This study benefited from an initiative to explore the utility of PCR technology for antemortem diagnosis of rabies in human saliva samples. Of 37 suspected rabies cases, 10 were confirmed positive by this technique. Unfortunately, no subsequent follow-up of these patients or postmortem analysis of brain material by DFA was possible. At least some of these patients for whom the saliva test was negative for rabies had likely contracted rabies but had no detectable shedding of virus in saliva during the period of saliva collection. Thus, using these data to infer rabies incidence in humans is difficult. Further application of this method, together with improved follow-up of patient outcome, is needed.

Previous reports (19,21,22) indicated that rabies viruses belonging to the Arctic/Arctic-like lineage are widely dispersed throughout the Northern Hemisphere and are not limited to Arctic regions. Indeed, of the very few genetically characterized isolates originating from India and neighboring countries such as Pakistan (e.g., RV61 and 196p, which are included for comparison in this report), most appeared to be related to the Arctic lineage. However, most of the characterized isolates have been recovered from travelers after their return to developed countries. Ours is the first comprehensive genetic analysis of substantial numbers of isolates directly recovered from several locations in India; our study confirms extensive circulation of the Arctic-like rabies virus lineage in 3 geographically separate areas of India.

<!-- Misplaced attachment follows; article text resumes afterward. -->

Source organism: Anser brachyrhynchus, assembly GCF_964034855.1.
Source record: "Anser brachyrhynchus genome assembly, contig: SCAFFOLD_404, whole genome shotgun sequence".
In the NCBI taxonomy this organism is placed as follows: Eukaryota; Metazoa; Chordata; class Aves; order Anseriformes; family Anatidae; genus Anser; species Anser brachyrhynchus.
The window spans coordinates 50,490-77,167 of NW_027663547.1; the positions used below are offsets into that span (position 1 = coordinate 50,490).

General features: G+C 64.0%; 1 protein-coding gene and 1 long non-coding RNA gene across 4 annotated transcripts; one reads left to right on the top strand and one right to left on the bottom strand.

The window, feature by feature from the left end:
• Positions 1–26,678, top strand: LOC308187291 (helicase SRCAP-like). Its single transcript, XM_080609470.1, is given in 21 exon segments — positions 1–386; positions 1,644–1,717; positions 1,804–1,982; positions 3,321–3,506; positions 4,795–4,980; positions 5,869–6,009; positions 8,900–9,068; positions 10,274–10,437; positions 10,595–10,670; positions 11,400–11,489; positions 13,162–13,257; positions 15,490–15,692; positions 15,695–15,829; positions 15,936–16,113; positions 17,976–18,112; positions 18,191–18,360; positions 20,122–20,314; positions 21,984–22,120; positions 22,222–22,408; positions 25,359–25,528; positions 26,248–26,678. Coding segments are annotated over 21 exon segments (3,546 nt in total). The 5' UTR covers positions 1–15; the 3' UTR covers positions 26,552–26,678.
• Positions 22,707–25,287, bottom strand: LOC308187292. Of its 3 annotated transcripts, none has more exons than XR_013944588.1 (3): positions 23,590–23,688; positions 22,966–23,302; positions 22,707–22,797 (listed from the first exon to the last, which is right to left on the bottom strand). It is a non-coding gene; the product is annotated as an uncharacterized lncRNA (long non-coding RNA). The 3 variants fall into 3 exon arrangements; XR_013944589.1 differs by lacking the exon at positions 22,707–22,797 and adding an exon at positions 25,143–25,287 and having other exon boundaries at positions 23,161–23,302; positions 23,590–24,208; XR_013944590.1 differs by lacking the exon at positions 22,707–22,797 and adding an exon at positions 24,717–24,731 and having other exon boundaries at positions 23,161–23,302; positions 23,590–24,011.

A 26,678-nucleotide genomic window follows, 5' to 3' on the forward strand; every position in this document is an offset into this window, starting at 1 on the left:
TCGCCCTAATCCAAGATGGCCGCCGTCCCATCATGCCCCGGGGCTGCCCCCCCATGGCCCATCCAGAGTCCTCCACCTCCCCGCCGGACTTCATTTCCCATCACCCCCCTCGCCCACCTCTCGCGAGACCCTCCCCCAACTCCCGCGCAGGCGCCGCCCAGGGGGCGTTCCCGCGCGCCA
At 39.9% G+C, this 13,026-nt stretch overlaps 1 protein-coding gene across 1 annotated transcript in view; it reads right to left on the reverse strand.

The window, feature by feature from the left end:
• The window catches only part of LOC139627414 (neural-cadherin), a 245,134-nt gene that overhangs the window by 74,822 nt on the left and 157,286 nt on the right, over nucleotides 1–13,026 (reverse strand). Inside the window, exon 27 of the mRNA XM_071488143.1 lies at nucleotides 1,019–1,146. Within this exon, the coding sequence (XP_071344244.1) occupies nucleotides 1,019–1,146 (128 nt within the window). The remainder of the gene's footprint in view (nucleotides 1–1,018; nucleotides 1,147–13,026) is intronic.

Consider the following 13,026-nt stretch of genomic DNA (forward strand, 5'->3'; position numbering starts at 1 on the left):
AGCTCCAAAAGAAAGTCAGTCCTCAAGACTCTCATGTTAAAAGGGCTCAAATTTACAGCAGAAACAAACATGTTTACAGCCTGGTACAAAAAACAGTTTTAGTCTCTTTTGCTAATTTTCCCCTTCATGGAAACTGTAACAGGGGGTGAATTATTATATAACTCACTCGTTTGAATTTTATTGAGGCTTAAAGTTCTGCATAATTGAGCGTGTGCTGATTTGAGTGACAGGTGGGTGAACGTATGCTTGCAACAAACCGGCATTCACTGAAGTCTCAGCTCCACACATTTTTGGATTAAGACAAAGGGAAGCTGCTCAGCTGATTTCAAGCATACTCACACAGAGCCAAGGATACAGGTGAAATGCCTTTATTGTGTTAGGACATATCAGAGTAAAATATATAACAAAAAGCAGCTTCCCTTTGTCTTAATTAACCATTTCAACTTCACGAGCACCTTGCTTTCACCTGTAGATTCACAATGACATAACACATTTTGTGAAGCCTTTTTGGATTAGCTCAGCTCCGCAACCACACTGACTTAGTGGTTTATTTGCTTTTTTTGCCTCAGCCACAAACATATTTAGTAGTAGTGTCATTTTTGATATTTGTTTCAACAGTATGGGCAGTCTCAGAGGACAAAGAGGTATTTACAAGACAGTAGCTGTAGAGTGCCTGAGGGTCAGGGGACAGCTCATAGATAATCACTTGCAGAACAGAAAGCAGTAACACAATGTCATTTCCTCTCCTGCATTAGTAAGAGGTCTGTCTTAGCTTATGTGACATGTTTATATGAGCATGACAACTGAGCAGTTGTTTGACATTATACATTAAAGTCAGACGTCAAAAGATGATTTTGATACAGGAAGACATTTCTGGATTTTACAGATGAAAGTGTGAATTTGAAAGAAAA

Figure 3